Back to Knowledge Center Results

Ear Problems and Air Travel

​​​Airplanes are one of the more popular ways to travel when going on vacation, but the consequence to faster travel time can be a pain in the ear. When the plane rises in elevation, air pressure decreases, causing your ears to clog.

Normally when you’re on the ground, your ear has equal-pressure inside and out. Rising further in the air causes pressure to decrease and the air in your ear to come out. It can hurt when the plane comes down for a landing and the air cannot go back into your ear.

Unblock Your Ears

To unblock clogged ears, usually all you have to do is swallow. The muscle used when swallowing allows air to squirt into the ear, replacing that which is gone.

If swallowing doesn’t work, hold your nose and try blowing the air out of your ears. A sustained pressure is best for unblocking clogged ears. Take a breath and count to five or ten rather than trying to do a quick one or two second blow.

Help Your Children Unblock Their Ears

To help children unblock their ears, try to facilitate that swallowing mechanism:

  • Give young infants and babies a bottle or a pacifier so that they swallow.
  • Give older children some candy or gum, that way they can adjust their ears to the change.
  • When inflating the ears, do not use excessive force. Only use pressure created by the cheek and throat muscles through swallowing.
  • Consult your doctor about using nose sprays and decongestants.

These medicines do have some side effects. Even though they are available over-the-counter without a prescription, it is wise to consult your doctor about potential risks related to your child’s health. If your child travels by airplane, there is a risk of having ear problems. If these problems persist after your trip is over, contact your child's physician.


    Ear Problems and Air Travel

    Jane M. Emanuel, M.D.


    Boys Town Ear, Nose & Throat Institute

    When you're on a plane, your Eustachian tubes are going to open and close in response to the pressure changes in the airplane.

    You probably won't notice this much when going up, or at least most people don't, it's mostly on descent.

    When you're descending you have to add more air to that space behind your eardrum or things are going to get squeezed down and blocked.

    If you're ever snoozing on the plane and the pilot get's on and says "We're going to landing in," they're actually waking you up so you do start having your ears do something to equilibrate.

    The best thing you can do to do that is to swallow. Your Eustachian tubes open when you swallow so that's the most normal activity. The whole gum chewing thing is actually to make you swallow more.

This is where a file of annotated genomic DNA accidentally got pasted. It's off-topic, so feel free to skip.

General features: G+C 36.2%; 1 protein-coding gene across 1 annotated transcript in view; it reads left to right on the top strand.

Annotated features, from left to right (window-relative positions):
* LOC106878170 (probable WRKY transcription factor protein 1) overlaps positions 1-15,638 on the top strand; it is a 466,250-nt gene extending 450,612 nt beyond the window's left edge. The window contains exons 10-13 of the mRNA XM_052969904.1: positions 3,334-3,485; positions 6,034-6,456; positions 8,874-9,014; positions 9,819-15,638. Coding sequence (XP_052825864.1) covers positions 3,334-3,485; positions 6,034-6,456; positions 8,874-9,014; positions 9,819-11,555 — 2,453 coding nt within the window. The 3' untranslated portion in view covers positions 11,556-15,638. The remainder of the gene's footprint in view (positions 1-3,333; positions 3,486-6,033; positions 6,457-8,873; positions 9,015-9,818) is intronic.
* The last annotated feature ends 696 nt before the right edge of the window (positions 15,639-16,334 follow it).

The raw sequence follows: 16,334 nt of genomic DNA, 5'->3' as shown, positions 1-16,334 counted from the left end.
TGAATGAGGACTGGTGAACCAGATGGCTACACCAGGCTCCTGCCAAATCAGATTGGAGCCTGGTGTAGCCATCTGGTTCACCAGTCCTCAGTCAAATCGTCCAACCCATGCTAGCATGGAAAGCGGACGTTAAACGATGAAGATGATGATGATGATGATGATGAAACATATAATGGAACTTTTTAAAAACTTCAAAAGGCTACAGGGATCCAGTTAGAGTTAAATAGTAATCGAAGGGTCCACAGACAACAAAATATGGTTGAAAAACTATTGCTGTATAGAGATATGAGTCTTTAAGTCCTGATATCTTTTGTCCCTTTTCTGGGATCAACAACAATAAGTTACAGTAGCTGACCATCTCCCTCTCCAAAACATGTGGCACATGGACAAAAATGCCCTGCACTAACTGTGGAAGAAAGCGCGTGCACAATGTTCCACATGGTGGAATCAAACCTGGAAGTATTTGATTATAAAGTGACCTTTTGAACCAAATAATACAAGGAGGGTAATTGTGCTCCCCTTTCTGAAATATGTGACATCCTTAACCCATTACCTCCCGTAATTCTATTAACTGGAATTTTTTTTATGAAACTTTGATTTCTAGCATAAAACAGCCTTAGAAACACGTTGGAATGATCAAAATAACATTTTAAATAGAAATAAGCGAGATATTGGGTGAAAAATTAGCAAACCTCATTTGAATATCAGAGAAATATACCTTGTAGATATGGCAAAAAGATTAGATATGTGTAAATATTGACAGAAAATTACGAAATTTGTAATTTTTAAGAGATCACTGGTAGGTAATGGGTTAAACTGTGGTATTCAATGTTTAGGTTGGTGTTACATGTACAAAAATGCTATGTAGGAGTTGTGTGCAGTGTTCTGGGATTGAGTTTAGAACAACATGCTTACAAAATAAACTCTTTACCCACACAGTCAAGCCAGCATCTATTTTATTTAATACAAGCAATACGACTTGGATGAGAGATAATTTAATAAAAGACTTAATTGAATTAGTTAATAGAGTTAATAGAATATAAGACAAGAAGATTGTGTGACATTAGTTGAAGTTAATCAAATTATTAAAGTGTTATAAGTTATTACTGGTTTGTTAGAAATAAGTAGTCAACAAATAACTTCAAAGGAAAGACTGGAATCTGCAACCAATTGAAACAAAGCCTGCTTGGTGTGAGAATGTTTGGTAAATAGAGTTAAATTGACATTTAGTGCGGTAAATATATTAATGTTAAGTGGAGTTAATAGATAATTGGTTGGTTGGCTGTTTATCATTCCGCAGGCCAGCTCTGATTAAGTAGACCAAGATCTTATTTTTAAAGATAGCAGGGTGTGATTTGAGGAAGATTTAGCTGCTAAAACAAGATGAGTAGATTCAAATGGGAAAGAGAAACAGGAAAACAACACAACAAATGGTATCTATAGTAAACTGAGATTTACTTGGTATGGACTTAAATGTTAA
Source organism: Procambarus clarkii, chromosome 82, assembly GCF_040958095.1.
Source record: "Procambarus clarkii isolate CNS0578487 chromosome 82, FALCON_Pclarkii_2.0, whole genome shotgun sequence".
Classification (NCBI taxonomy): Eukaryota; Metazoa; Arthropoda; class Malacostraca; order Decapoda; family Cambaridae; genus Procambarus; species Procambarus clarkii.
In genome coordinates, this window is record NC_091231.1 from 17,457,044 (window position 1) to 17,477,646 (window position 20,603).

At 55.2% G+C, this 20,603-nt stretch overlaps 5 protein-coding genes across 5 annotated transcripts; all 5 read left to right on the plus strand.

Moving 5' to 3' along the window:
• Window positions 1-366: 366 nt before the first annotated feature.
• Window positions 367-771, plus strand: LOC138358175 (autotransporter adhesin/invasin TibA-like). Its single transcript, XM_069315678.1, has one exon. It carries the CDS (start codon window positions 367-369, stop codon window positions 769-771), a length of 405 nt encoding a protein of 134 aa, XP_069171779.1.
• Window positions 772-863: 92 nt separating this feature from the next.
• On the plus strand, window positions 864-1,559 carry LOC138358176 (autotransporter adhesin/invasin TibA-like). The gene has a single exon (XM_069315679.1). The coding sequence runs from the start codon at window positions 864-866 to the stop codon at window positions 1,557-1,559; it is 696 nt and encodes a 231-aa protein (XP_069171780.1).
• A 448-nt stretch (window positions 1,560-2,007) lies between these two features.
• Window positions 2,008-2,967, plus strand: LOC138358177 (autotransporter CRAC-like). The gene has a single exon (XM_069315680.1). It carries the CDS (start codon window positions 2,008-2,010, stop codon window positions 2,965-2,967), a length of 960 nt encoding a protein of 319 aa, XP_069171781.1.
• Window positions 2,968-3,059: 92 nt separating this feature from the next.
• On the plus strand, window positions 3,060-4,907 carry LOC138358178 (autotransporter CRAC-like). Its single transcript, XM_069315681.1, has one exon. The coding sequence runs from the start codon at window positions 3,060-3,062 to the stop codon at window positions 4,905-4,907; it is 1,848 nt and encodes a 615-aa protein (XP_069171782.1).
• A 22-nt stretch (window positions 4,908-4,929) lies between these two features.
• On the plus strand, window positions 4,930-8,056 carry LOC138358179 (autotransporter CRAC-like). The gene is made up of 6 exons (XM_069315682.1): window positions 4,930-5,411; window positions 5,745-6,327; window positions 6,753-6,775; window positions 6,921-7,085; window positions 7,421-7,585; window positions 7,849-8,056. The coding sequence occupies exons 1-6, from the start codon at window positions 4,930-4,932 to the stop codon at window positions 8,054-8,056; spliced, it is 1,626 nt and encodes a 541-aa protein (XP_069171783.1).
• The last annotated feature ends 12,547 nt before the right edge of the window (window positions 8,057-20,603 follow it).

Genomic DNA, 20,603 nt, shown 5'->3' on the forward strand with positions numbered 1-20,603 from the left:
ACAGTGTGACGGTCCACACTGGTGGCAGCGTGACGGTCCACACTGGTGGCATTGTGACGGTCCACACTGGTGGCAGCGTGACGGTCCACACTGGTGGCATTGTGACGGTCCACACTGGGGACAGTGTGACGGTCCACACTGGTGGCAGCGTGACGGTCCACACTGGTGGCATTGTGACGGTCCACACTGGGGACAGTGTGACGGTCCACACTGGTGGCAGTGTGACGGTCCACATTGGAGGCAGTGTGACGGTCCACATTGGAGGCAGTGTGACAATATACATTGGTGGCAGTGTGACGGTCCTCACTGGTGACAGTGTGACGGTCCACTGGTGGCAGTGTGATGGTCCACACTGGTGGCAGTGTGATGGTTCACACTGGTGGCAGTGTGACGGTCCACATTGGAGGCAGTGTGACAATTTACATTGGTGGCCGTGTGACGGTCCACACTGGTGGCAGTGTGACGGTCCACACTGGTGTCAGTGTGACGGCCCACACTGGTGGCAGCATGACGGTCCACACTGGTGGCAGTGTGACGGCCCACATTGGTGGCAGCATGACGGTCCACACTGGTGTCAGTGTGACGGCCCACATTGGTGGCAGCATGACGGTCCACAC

I tell my patients, who have troubles when they're landing, to make sure you have something to drink and just to keep sipping, sipping and sipping. That's usually going to take care of it for most people.

    If that doesn't do it, you can yawn. That's another big stretch to the Eustachian tube. Some people will pop their ears and that's where you plug your nose, take a breath of air in and gently blow. That forces some air up into your Eustachian tubes.

    How can parents help their children?

    Babies, of course, aren't going to be able to do this maneuver but it's important to wake them up. They aren't going to swallow or swallow very often if they're asleep. You want to wake them up and give them something to drink. So, on descent, make sure they're drinking something and it's usually better if they're upright rather than lying down.

    Sucking on a pacifier may be enough but having them drink from their bottle or Sippy cup is going to help the most.

    Are there any medicines that can help?

    If you have chronic troubles and every time you get on a plane you know you're going to have problems, we have those people pre-treat themselves with a decongestant, an hour before they fly. A nasal spray, called oxymetazoline, they can use an hour or two before they fly. Those are the most common things and help most people.

    Are there any other options if nothing helps?

    I do have some patients that say, I just won't fly. I will drive 10 hours instead of flying. Particularly if they need to fly often, we actually put tubes in adult's ears just for that purpose and it works very well. Sometimes it comes down to, it's time for ear tubes if you have that much trouble.

Hearing and Balance;Ear, Nose and Throat